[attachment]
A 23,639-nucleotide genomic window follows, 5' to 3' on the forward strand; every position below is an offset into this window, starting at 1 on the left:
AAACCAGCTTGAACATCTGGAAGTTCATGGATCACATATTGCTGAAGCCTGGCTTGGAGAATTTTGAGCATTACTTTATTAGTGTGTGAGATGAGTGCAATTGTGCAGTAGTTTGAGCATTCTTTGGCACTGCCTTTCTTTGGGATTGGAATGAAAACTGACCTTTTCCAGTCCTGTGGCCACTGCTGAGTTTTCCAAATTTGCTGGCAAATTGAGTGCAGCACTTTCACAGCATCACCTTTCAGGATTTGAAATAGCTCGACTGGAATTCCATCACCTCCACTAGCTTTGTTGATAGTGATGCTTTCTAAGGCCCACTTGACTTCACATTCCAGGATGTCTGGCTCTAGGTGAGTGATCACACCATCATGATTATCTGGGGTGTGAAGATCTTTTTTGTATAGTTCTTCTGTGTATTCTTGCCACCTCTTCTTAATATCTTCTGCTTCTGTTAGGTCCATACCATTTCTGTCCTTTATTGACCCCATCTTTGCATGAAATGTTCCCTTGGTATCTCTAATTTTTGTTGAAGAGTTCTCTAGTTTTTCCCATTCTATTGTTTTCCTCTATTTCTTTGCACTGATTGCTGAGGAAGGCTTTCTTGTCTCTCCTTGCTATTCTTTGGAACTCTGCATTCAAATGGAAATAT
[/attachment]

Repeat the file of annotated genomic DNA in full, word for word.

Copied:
A 23,639-nucleotide genomic window follows, 5' to 3' on the forward strand; every position below is an offset into this window, starting at 1 on the left:
AAACCAGCTTGAACATCTGGAAGTTCATGGATCACATATTGCTGAAGCCTGGCTTGGAGAATTTTGAGCATTACTTTATTAGTGTGTGAGATGAGTGCAATTGTGCAGTAGTTTGAGCATTCTTTGGCACTGCCTTTCTTTGGGATTGGAATGAAAACTGACCTTTTCCAGTCCTGTGGCCACTGCTGAGTTTTCCAAATTTGCTGGCAAATTGAGTGCAGCACTTTCACAGCATCACCTTTCAGGATTTGAAATAGCTCGACTGGAATTCCATCACCTCCACTAGCTTTGTTGATAGTGATGCTTTCTAAGGCCCACTTGACTTCACATTCCAGGATGTCTGGCTCTAGGTGAGTGATCACACCATCATGATTATCTGGGGTGTGAAGATCTTTTTTGTATAGTTCTTCTGTGTATTCTTGCCACCTCTTCTTAATATCTTCTGCTTCTGTTAGGTCCATACCATTTCTGTCCTTTATTGACCCCATCTTTGCATGAAATGTTCCCTTGGTATCTCTAATTTTTGTTGAAGAGTTCTCTAGTTTTTCCCATTCTATTGTTTTCCTCTATTTCTTTGCACTGATTGCTGAGGAAGGCTTTCTTGTCTCTCCTTGCTATTCTTTGGAACTCTGCATTCAAATGGAAATAT